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Catholic Campaign for Human Development Aids Diocese


How does your contribution to the Catholic Campaign For Human Development’s (CCHD) November collection, make a difference in the lives of people living in Santa Clara County? Through your generosity, CCHD has improved the lives of thousands in our community. CCHD is the Gospel at work and Catholic social teachings in action. It provides funding for groups of poor and low-income people who are empowered to address the root causes of poverty in our community.

Just ask the 170 women at the Learning and Loving Education Center in Gilroy who attend English language classes, develop computer skills, and learn to be advocates for their children in the school system. Many have completed the GED at the center. Grant money from CCHD helped them receive valuable skills leading to a better life for their families.

Or visit the Day Workers’ Program in Mountain View where a CCHD grant helped men and women participate in English language courses, and attend resume writing workshops. Workers take computer classes and receive training in leadership skills that helped them launch a successful campaign for rent control.

Teamworks Services received a grant that gave 21 individuals training to establish their own cleaning cooperative. All members are now owners of a successful business venture that has a full roster of cleaning jobs and a waiting list of additional applicants wishing their services.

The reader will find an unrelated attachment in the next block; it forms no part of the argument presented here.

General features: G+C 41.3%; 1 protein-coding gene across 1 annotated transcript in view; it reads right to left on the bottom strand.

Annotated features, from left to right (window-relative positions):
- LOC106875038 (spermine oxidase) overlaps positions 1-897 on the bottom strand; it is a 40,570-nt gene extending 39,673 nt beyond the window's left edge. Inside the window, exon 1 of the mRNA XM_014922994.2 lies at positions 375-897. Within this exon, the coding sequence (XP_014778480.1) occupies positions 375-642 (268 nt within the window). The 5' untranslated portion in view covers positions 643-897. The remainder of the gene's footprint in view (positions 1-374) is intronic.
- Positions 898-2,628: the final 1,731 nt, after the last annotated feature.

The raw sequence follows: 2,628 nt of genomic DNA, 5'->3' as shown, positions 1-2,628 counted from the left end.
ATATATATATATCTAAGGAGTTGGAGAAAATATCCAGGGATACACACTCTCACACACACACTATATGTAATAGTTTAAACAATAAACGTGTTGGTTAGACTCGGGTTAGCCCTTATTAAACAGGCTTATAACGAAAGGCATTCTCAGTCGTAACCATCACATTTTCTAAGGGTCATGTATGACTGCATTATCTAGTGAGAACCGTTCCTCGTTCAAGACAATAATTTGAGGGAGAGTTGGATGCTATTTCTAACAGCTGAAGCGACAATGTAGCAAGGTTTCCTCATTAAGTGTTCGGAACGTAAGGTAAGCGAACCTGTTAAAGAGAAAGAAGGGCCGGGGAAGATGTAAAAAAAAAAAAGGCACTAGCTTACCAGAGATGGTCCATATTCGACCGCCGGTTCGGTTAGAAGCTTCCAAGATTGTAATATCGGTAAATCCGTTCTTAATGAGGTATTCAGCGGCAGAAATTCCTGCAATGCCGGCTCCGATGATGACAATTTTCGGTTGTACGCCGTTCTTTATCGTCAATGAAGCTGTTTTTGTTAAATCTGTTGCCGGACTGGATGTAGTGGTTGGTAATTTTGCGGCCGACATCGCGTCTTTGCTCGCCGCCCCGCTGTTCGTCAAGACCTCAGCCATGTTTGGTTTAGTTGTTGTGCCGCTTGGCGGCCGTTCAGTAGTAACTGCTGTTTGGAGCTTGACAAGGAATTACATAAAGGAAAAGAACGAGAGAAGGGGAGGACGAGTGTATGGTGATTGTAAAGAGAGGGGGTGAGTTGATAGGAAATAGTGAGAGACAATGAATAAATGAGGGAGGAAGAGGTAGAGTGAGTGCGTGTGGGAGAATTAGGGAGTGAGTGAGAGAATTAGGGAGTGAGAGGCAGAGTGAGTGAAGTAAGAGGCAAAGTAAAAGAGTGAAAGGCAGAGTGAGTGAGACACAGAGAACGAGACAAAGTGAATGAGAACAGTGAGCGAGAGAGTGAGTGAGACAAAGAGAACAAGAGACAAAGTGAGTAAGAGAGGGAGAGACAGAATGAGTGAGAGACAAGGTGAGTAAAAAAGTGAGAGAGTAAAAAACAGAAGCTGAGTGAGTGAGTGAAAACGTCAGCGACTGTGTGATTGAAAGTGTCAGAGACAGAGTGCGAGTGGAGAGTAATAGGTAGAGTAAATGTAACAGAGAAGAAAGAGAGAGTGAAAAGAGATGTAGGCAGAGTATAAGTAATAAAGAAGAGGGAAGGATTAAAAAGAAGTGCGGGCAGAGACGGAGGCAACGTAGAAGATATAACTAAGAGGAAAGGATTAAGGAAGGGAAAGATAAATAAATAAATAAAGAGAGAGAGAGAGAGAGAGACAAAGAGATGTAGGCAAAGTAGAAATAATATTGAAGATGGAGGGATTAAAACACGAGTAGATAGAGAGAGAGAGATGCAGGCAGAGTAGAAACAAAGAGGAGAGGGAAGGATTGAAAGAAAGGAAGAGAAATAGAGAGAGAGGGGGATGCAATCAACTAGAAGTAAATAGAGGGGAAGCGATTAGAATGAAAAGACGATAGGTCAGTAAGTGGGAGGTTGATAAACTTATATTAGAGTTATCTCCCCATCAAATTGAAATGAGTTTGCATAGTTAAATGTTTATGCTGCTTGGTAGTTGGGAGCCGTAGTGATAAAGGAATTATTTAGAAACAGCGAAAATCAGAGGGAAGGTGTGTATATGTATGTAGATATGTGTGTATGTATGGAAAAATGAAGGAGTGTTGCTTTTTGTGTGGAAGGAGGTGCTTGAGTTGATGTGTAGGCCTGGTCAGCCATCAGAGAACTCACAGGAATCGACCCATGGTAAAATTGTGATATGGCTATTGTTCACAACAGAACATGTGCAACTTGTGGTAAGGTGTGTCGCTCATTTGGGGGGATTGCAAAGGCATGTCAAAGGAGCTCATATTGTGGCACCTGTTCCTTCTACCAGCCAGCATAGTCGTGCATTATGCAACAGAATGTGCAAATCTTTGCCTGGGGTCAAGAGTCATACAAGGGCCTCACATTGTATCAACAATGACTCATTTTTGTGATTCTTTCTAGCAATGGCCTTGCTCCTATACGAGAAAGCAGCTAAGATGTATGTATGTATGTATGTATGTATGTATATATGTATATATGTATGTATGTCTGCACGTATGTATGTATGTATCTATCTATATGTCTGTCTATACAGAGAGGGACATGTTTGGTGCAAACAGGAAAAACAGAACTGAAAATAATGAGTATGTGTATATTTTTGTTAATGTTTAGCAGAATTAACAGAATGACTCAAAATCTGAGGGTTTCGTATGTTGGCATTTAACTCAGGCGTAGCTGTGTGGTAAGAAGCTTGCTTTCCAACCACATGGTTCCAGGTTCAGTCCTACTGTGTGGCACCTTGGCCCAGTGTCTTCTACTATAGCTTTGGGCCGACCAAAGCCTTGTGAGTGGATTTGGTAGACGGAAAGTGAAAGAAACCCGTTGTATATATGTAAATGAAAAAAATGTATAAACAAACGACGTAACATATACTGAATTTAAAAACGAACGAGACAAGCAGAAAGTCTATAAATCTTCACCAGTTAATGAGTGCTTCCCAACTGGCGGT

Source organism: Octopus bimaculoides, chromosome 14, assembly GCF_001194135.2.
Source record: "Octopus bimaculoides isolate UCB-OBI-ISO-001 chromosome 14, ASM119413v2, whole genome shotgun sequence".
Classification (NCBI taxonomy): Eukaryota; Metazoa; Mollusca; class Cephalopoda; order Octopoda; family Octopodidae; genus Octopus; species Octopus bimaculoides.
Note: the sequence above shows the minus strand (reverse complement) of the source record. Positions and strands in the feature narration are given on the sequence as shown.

In Sunnyvale, The Bay Area Organizing Committee (BAOC) has empowered a Sunnyvale Catholic parish’s social justice ministry. BAOC did this by organizing a large housing action meeting between the parish members and city officials (vice- mayor and council members) and other non-profit organizations. As a result, this parish is developing important relationships with those who can directly impact this parish’s most pressing social just needs – slowing the frequency of rent increases and providing low-income housing.

Silicon Valley Rising (SVR) received a grant that helped over 4,000 subcontract workers, cafeteria workers, security officers, janitors and drivers, organize themselves leading to higher wages, improved benefits and stronger job protections. SVR is offering training that develops leaders in low-income neighborhoods.

Other grants have been given to organizations that are training immigrants to know their rights. They are protecting the poor from unfair evictions and working with the City of San Jose to protect low-income families from losing affordable housing due to gentrification in the San Jose area.